Some interesting tweets from the #GDNCMS Conference by the Guardian appeared this morning and there was heated debate about algorithms being better than young planners, innovation and native advertising was unsurprisingly a big part of the day’s talks. Words like authentic, hoodwinking, value and engagement were banded about and there are clearly those that are ready to merge these worlds and others that are clearly opposed to it.
Titled, “What’s the value for the publisher, advertiser and consumer? Whats the risk?” the dedicated afternoon panel (moderated by Senior Forrester Analyst, Ryan Skinner the panel, whilst small) was full of insights from Bauer Media‘s group MD Abby Carvosso and Outbrain‘s UK MD, Stephanie Himoff.
Key points to take away:
Linking content is often the weak link in the chain
Linking content to ads is not showing greatest results. Instead, you should try lead your readers to better content and conversations.
Trust is key
As Carvasso points out, there is high risk in not being transparent and publishers must be more careful than brands in this arena.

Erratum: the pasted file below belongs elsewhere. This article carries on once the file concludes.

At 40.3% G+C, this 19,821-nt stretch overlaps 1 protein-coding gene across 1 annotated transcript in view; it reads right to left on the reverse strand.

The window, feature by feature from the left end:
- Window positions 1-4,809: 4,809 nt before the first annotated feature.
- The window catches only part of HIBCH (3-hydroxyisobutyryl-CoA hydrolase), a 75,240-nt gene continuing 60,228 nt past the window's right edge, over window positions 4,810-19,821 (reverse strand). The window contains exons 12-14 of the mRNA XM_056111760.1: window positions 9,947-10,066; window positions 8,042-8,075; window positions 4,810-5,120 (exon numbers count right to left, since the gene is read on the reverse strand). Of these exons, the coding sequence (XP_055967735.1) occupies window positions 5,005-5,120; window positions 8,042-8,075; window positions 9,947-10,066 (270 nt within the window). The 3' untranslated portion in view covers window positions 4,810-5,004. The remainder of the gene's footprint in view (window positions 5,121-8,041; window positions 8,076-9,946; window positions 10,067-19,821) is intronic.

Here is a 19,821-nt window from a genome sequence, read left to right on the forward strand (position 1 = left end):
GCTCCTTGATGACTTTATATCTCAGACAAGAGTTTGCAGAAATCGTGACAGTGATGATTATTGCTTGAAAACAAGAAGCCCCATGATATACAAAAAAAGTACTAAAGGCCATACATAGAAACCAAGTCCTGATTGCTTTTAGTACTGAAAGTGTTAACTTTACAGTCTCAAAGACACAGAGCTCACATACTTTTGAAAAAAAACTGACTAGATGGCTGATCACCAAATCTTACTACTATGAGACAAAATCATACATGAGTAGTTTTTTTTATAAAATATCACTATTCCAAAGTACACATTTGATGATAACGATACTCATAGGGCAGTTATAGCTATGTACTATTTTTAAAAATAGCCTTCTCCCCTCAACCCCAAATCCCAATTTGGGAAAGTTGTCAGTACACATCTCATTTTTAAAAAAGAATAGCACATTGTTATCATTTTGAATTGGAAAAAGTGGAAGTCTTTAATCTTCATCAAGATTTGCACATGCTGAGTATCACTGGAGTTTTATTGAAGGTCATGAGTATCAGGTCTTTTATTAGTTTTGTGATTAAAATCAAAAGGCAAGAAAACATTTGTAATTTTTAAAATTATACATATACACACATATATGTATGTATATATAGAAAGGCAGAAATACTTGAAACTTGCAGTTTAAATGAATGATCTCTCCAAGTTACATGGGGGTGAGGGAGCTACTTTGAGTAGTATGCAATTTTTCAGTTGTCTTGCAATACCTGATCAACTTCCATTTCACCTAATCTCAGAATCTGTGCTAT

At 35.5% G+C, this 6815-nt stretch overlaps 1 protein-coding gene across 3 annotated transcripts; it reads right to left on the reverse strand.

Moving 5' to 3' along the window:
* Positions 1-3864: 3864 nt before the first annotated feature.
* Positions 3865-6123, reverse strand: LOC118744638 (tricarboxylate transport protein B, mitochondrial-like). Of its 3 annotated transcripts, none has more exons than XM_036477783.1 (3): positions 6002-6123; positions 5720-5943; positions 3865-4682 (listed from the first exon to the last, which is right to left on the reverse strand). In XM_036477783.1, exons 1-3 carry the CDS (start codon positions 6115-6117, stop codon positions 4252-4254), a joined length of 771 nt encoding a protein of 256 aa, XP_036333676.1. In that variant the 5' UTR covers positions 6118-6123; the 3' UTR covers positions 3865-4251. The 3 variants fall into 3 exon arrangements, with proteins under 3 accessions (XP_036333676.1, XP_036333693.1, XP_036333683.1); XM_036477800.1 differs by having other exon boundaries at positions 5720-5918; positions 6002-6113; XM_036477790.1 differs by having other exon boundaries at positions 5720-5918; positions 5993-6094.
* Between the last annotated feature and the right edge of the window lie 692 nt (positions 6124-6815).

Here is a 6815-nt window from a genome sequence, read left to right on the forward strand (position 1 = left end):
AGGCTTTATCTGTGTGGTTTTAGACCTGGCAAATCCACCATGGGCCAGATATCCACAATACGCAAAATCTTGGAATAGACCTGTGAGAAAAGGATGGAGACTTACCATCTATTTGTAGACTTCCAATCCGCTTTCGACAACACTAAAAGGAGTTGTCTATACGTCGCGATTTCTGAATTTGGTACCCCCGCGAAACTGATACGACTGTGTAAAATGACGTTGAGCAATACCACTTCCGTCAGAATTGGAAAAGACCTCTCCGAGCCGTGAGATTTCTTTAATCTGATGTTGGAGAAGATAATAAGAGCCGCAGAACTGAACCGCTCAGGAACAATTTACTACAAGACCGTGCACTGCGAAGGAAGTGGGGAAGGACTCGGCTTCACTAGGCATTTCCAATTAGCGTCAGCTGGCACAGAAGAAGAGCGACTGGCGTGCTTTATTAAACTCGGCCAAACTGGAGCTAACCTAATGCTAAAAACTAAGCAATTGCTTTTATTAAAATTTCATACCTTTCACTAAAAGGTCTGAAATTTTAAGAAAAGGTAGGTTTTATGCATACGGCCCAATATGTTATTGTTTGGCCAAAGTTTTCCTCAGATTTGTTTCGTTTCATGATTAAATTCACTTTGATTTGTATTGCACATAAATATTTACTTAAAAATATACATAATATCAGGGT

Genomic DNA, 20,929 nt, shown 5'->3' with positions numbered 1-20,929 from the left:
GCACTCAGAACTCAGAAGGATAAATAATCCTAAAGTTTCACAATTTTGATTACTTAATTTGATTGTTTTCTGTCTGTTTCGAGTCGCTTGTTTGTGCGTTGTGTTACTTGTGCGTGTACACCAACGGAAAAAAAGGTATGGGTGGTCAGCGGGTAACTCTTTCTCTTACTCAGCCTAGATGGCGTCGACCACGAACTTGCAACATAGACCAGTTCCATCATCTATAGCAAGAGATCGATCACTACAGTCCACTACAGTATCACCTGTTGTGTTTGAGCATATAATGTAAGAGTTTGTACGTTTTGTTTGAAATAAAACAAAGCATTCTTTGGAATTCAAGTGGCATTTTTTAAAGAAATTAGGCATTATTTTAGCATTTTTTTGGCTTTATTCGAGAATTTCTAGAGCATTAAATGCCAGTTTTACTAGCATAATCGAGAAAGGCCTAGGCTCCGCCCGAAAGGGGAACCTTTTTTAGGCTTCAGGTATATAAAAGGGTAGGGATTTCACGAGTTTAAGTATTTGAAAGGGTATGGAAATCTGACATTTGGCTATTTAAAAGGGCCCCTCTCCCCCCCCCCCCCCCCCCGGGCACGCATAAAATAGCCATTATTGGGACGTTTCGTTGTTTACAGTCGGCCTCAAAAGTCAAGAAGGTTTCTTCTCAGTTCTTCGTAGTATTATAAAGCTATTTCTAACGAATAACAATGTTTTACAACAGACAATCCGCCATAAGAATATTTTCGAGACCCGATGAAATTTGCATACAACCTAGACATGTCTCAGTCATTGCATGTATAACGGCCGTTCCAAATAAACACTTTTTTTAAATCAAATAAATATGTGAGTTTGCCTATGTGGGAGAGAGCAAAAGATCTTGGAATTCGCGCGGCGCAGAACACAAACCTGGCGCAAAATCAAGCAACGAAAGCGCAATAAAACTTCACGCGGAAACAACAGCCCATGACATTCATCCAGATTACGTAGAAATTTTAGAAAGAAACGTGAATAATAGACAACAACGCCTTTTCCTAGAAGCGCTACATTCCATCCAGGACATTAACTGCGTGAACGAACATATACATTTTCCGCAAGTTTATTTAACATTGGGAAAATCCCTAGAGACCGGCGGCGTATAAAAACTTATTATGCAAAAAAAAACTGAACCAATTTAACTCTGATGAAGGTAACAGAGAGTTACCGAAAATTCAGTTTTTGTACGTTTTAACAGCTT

Native advertising is inherently deceptive; however being clear is counter to its purpose. Using fuzzy terms like “brand x made this happen” might not be as transparent as required (although currently perfectly legal). Work with your publishing partner to be transparent and understand what works for that area (for all parties).
Providing and not pushing content is imperative
Himoff also made a valid point watch your frequency capping and wording so as not to lose long-term viability.
Jeff Jarvis may have said it best, when he pointed out that it appears that there are brands who are racing hand-in-hand with publishers to erase the black lines around ads.
At the end of the day Native advertising must be about adding value and creating content that is made to be digested and push people to be better you are likely to see returns.
Native advertising is part of the mix (as Carvosso relayed in the session) and not the end of other channels. However, it is equally fraught with issues (and some perhaps yet unseen) as it is with opportunities — a keen eye on the future and brand perception from the publisher side would certainly not be bad advice to heed.